Fails to deliver under naked short selling did not cause the 2008 financial market crash, a new study says.
Research by academics shows the FTDs blamed in part for the collapse of Lehman Brothers in September 2008, which led to rules from the Securities and Exchange Commission to put a stop to aggressive naked short selling, actually had nothing to do with it. Naked short selling — betting that a stock's price will fall by selling shares without borrowing them, then looking to immediately cover positions after a sale — has been labeled the main cause of FTDs.
Vikas Raman, assistant professor of finance at Warwick Business School; Veljko Fotak, assistant professor, finance and management economics department, at University of Buffalo School of Management; and Pradeep Yadav, professor of finance at the University of Oklahoma; found no evidence that activity by traders resulting in FTDs caused the failure of financial companies, or that spikes in the number of FTDs actually occurred after firms confessed they were in trouble.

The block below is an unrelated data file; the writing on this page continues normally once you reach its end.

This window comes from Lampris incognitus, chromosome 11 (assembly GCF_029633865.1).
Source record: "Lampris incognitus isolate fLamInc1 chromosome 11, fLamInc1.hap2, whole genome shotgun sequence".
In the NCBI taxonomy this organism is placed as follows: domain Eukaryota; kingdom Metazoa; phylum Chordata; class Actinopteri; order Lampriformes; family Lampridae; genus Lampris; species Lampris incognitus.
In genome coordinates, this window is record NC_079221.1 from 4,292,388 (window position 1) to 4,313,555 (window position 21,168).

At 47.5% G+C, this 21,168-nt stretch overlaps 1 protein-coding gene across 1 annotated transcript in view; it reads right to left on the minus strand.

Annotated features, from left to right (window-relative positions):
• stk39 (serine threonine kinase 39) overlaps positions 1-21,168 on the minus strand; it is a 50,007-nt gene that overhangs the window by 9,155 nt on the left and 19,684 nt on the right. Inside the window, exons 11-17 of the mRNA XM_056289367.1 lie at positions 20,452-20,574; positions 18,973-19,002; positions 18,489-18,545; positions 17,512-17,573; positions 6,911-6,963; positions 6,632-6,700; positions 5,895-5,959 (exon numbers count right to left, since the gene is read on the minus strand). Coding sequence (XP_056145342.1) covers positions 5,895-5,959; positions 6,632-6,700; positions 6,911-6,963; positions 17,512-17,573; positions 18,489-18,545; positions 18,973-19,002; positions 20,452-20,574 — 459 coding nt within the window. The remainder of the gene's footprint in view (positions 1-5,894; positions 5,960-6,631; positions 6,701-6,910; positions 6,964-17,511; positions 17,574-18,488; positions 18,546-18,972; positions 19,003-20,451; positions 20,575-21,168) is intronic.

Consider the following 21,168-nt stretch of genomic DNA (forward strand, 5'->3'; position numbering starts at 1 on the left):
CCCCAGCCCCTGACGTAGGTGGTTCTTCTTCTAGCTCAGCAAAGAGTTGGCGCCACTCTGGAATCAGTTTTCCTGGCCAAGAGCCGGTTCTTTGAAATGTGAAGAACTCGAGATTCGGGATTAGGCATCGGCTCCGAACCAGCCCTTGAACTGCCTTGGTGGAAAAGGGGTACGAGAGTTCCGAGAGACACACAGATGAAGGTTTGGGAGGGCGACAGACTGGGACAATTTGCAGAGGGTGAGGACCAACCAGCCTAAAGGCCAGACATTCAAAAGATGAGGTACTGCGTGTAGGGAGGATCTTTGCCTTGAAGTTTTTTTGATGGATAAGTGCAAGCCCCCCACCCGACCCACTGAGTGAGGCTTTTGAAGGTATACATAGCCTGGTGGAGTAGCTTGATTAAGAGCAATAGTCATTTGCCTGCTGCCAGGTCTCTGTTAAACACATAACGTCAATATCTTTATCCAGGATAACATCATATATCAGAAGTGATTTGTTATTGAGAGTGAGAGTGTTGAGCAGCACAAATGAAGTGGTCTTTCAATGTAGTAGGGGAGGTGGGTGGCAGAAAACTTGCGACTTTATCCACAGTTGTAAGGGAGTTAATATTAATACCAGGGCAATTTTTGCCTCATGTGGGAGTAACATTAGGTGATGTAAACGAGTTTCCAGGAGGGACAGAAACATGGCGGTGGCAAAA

“Our research found that the spikes in FTD activity came after news about the firms' financial problems had been announced,” Mr. Raman said in a statement accompanying the study. “There was an abnormal amount of FTDs during the crash, which you would expect. When there is negative news, traders want to short sell so there would be an increase in FTDs, but when we analyzed the data, we found they did not precipitate the announcements of the financial firms being in difficulty and the subsequent falls in stock prices.”
The study, “Fails-to-Deliver, Short Selling, and Market Quality,” analyzed 1,492 NYSE stocks between January 2005 and June 2008. Researchers also looked at 2,381 Nasdaq ordinary common-share issues over the same period.